Time for Soccer Camp (Emma in blue)

We have all had those times, whether it is at a restaurant, with friends or family, or going to a party….your contact  at the location or event says they have gluten-free food…but do they really know what they’re talking about?

Because we’ve all gotten bad information from incidences like these before….we get awfully suspicious very quickly.  We wonder, “Do they know what they’re talking about?” or “Maybe they know the food, but do they know about cross contamination?”

Believe me I had those very thoughts cross my mind when we were in our early discussions with the overnight, week-long soccer camp that Emma is doing the first time.  The soccer camp starts next week at Northwestern College in Roseville, MN — only about 25 minutes from where we live.

When we found out she was doing it, I was in contact with the organizer and then eventually the chef.  That’s when I asked my standard questions to gauge how much they really knew about cooking for a person with celiac disease and how much I might need to work with them.

Here are questions which you are welcome to use and even amend based on your needs.

Questions to Gauge Gluten Free Savvy

  • How familiar are you with the gluten free diet and/or celiac disease?
The goal with this question is really to see if they know what gluten really is.  If they know what celiac is– even better.   If they do know what celiac disease is, Great!!  You should be a step ahead already in the conversation since you don’t have to go into your “celiac disease elevator speech”.
  • What foods do you have that are gluten free?
This is where the rubber meets the road. When you hear them saying things like, “Well, we have breaded chicken, she can have that right?” Red flags are going up awfully quickly.  This happened to me when we were looking for food at the Charleston, SC airport about a year ago.  I asked these very questions to the gal at a restaurant there.  She said she knew what gluten free was and instantly suggested we get Emma a bagel. Ugh.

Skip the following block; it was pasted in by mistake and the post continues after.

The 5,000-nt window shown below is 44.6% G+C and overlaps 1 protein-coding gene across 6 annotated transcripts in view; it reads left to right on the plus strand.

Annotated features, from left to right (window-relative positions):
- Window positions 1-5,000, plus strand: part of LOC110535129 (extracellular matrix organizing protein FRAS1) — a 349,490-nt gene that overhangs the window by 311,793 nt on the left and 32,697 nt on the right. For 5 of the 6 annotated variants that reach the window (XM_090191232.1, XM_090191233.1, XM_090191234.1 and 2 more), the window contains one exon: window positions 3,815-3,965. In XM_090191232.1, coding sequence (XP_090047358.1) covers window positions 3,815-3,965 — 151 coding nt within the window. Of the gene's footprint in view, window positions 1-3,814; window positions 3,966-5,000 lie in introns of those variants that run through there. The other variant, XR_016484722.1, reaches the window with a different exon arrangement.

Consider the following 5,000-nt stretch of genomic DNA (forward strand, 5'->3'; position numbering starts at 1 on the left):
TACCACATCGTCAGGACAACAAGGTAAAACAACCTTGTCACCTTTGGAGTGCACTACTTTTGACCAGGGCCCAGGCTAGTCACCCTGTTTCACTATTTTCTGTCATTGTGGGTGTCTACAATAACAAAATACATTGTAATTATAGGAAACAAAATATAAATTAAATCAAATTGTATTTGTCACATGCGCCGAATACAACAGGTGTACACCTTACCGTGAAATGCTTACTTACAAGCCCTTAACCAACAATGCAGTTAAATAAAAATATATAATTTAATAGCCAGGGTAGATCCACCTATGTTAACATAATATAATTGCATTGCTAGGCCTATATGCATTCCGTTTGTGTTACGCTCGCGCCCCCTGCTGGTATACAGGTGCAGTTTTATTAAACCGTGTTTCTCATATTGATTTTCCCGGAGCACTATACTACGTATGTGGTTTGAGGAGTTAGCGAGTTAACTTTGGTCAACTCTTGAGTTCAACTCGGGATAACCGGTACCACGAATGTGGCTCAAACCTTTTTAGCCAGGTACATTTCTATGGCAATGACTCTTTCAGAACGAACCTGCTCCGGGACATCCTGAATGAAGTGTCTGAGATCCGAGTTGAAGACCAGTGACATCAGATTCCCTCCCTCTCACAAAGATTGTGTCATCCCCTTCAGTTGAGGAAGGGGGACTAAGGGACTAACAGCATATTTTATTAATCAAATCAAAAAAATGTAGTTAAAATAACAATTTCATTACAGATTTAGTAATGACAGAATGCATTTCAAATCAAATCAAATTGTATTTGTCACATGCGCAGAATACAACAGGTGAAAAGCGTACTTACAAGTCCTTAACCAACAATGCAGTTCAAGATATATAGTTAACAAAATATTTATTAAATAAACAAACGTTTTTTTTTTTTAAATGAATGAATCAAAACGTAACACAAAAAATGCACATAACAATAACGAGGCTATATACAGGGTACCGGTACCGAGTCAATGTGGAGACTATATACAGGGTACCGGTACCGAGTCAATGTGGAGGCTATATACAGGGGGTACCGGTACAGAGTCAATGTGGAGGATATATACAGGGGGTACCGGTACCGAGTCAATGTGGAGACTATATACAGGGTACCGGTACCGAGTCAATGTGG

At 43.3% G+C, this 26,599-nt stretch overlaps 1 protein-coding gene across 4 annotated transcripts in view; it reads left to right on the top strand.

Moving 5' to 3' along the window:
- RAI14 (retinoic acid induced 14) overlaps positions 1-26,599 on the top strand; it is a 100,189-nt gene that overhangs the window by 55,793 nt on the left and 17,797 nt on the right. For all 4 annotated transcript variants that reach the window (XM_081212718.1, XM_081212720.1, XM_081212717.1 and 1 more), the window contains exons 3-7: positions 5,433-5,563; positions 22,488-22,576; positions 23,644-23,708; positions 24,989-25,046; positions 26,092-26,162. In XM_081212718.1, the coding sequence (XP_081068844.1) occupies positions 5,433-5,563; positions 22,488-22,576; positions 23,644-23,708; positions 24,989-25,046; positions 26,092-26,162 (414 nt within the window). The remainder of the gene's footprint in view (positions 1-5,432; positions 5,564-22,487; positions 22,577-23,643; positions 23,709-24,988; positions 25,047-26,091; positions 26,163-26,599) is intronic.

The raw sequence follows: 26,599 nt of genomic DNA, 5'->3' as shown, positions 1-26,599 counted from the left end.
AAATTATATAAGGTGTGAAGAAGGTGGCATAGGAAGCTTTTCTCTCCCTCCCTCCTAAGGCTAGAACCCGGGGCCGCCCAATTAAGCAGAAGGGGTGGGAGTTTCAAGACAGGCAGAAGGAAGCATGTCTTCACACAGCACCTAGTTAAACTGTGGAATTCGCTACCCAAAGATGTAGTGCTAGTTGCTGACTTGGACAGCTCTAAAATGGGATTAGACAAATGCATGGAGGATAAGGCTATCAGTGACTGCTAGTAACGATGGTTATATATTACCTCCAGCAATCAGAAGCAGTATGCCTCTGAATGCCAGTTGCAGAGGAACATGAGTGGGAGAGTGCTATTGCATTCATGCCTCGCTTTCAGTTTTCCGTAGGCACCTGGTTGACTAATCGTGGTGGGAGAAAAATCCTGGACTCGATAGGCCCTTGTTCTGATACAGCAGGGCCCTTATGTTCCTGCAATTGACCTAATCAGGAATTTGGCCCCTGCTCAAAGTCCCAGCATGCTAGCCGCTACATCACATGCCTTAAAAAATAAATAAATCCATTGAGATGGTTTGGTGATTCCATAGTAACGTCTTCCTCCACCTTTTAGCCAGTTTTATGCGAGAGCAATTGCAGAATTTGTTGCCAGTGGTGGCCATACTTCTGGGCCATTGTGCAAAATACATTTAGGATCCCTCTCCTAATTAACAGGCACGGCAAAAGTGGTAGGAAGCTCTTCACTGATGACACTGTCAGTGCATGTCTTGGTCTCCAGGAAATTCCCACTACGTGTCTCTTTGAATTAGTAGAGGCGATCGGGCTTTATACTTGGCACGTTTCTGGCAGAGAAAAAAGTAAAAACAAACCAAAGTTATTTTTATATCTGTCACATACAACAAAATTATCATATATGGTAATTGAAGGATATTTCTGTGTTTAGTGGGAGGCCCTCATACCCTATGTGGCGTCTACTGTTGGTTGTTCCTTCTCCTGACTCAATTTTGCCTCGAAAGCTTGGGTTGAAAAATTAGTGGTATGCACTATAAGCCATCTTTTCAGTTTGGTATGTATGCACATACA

If the person being questioned answers with good clear gluten-free friendly answers, you might need to throw in an additional curve ball like, “Is the chicken injected with anything?”  or “Is the meat marinated at all?”  Getting answers to those questions will help you whittle down the savvy from the un-savvy.
  • How would you prepare the food to ensure it remains gluten free?
This question gets you into the discussion of cross contamination.  If they get it, they’ll talk about using a separate area, utensils, and other kitchen items for strictly gluten free use.  If they don’t get it you’ll find yourself asking about whether the oil for the fries is shared with breaded items.  Or if hamburger buns are placed on the grill with the hamburgers and steaks.

How the Questions Worked with Soccer Camp

So with our soccer experience, Monday I talked to the chef and he explained (without much prompting) how they actually started a new system during this last school year of having a celiac/gluten-free preparation area in their cafeteria where the gluten free kids can use the safe toaster and more.  He talked about having gluten free breads, muffins, pasta (and he even added that they cook pasta “prepared in separate water with a separate strainer”)….  He said this new plan to help celiac kids manage their gluten free diets at school worked very well, and helped about 30 students over the last school year.

Color me impressed.

Later this week he’ll be sending us the menu, plus when we check in, he will meet with Emma and I about her tastes and get to know her a little bit better!

This was definitely a positive outcome to the questions I like to ask people.  I do believe the answers to these questions are the key to pursuing this food option(at an event or while dining out) or walking away.

Do you have questions like this?  If so feel free to share yours in the comment field below.

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2 Responses to “Gluten Free Savvy? The Questions I like to Ask to Find Out!”

  1. After finding out that a restaurant that touted a GF menu flash-deep fried their “steamed” vegetables in a communal deep fryer (to give them flavor. You couldn’t tell from looking at them), I now ask restaurants who serve steamed veggies if they do this practice.

    I also pay close attention to the waiter/waitress’s confidence level. Two nights ago I was at a popular higher end restaurant that has a GF menu. I asked about whether the seasoned peanuts they served to us prior to the meal were GF, and she hesitated for a moment and then said yes. When I asked if she could verify that, she left and came back and said she had just confirmed with the manager that the peanuts were indeed NOT gf.

    It’s important to be have the ability to ‘read’ restaurant staff, whether you are talking to them in person or over the telephone. Always go with your gut. DOUBT MEANS DON’T.

  2. Nice post, thanks.

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